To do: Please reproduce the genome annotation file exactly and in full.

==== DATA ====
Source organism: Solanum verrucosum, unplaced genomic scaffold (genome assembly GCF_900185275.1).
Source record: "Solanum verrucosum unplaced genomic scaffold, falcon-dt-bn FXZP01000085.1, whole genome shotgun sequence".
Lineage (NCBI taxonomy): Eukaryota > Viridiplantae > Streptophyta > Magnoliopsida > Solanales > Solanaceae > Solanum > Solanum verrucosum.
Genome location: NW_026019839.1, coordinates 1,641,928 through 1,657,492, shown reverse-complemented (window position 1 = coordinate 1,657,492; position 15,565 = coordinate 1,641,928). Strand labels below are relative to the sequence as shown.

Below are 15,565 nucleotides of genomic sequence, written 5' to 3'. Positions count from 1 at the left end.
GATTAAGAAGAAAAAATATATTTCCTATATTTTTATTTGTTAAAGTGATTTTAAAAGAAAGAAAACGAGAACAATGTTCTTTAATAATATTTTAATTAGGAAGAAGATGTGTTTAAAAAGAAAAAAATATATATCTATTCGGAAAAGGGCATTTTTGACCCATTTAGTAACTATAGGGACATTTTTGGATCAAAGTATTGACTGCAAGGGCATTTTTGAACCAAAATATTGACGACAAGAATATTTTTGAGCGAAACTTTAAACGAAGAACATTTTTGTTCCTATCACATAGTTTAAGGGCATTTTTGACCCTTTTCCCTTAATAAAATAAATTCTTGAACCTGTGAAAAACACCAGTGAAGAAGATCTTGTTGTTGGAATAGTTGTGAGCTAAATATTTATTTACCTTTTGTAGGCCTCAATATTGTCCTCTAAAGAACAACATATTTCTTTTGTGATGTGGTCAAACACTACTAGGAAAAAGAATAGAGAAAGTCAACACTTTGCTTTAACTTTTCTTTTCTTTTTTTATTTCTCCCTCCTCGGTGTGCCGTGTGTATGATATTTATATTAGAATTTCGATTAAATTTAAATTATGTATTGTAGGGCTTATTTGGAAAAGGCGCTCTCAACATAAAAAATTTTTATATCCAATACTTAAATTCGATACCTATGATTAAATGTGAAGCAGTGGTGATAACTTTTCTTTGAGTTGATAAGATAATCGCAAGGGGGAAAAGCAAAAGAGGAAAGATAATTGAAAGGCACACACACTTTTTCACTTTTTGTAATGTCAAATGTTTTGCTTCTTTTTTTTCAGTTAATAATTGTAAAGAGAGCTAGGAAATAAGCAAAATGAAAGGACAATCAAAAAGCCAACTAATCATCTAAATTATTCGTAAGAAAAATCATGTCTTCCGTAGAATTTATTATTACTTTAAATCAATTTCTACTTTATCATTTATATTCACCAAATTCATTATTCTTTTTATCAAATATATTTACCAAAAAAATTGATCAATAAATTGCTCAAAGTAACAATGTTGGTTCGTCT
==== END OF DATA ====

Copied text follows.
Source organism: Solanum verrucosum, unplaced genomic scaffold (genome assembly GCF_900185275.1).
Source record: "Solanum verrucosum unplaced genomic scaffold, falcon-dt-bn FXZP01000085.1, whole genome shotgun sequence".
Lineage (NCBI taxonomy): Eukaryota > Viridiplantae > Streptophyta > Magnoliopsida > Solanales > Solanaceae > Solanum > Solanum verrucosum.
Genome location: NW_026019839.1, coordinates 1,641,928 through 1,657,492, shown reverse-complemented (window position 1 = coordinate 1,657,492; position 15,565 = coordinate 1,641,928). Strand labels below are relative to the sequence as shown.

Below are 15,565 nucleotides of genomic sequence, written 5' to 3'. Positions count from 1 at the left end.
GATTAAGAAGAAAAAATATATTTCCTATATTTTTATTTGTTAAAGTGATTTTAAAAGAAAGAAAACGAGAACAATGTTCTTTAATAATATTTTAATTAGGAAGAAGATGTGTTTAAAAAGAAAAAAATATATATCTATTCGGAAAAGGGCATTTTTGACCCATTTAGTAACTATAGGGACATTTTTGGATCAAAGTATTGACTGCAAGGGCATTTTTGAACCAAAATATTGACGACAAGAATATTTTTGAGCGAAACTTTAAACGAAGAACATTTTTGTTCCTATCACATAGTTTAAGGGCATTTTTGACCCTTTTCCCTTAATAAAATAAATTCTTGAACCTGTGAAAAACACCAGTGAAGAAGATCTTGTTGTTGGAATAGTTGTGAGCTAAATATTTATTTACCTTTTGTAGGCCTCAATATTGTCCTCTAAAGAACAACATATTTCTTTTGTGATGTGGTCAAACACTACTAGGAAAAAGAATAGAGAAAGTCAACACTTTGCTTTAACTTTTCTTTTCTTTTTTTATTTCTCCCTCCTCGGTGTGCCGTGTGTATGATATTTATATTAGAATTTCGATTAAATTTAAATTATGTATTGTAGGGCTTATTTGGAAAAGGCGCTCTCAACATAAAAAATTTTTATATCCAATACTTAAATTCGATACCTATGATTAAATGTGAAGCAGTGGTGATAACTTTTCTTTGAGTTGATAAGATAATCGCAAGGGGGAAAAGCAAAAGAGGAAAGATAATTGAAAGGCACACACACTTTTTCACTTTTTGTAATGTCAAATGTTTTGCTTCTTTTTTTTCAGTTAATAATTGTAAAGAGAGCTAGGAAATAAGCAAAATGAAAGGACAATCAAAAAGCCAACTAATCATCTAAATTATTCGTAAGAAAAATCATGTCTTCCGTAGAATTTATTATTACTTTAAATCAATTTCTACTTTATCATTTATATTCACCAAATTCATTATTCTTTTTATCAAATATATTTACCAAAAAAATTGATCAATAAATTGCTCAAAGTAACAATGTTGGTTCGTCT